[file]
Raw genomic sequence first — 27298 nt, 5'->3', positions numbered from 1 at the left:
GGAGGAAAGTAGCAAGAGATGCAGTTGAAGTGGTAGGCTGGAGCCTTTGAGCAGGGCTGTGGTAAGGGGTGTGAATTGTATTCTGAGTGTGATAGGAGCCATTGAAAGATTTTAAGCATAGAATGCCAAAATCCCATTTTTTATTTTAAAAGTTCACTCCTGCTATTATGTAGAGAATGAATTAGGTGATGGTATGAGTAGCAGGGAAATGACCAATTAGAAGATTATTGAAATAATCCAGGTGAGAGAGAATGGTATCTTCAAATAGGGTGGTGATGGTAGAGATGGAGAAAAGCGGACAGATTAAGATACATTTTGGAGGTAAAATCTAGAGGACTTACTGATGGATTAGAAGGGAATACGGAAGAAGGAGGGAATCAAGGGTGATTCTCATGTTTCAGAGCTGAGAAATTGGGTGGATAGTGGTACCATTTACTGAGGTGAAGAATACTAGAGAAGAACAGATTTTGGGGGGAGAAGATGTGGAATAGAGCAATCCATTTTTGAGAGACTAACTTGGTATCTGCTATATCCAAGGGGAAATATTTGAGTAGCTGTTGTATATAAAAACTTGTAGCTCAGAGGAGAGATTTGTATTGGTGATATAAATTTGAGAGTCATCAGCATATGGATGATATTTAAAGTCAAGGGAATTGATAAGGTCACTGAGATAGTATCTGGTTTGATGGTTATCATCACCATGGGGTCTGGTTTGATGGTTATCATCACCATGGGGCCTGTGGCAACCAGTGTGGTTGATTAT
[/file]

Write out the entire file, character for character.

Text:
Raw genomic sequence first — 27298 nt, 5'->3', positions numbered from 1 at the left:
GGAGGAAAGTAGCAAGAGATGCAGTTGAAGTGGTAGGCTGGAGCCTTTGAGCAGGGCTGTGGTAAGGGGTGTGAATTGTATTCTGAGTGTGATAGGAGCCATTGAAAGATTTTAAGCATAGAATGCCAAAATCCCATTTTTTATTTTAAAAGTTCACTCCTGCTATTATGTAGAGAATGAATTAGGTGATGGTATGAGTAGCAGGGAAATGACCAATTAGAAGATTATTGAAATAATCCAGGTGAGAGAGAATGGTATCTTCAAATAGGGTGGTGATGGTAGAGATGGAGAAAAGCGGACAGATTAAGATACATTTTGGAGGTAAAATCTAGAGGACTTACTGATGGATTAGAAGGGAATACGGAAGAAGGAGGGAATCAAGGGTGATTCTCATGTTTCAGAGCTGAGAAATTGGGTGGATAGTGGTACCATTTACTGAGGTGAAGAATACTAGAGAAGAACAGATTTTGGGGGGAGAAGATGTGGAATAGAGCAATCCATTTTTGAGAGACTAACTTGGTATCTGCTATATCCAAGGGGAAATATTTGAGTAGCTGTTGTATATAAAAACTTGTAGCTCAGAGGAGAGATTTGTATTGGTGATATAAATTTGAGAGTCATCAGCATATGGATGATATTTAAAGTCAAGGGAATTGATAAGGTCACTGAGATAGTATCTGGTTTGATGGTTATCATCACCATGGGGTCTGGTTTGATGGTTATCATCACCATGGGGCCTGTGGCAACCAGTGTGGTTGATTAT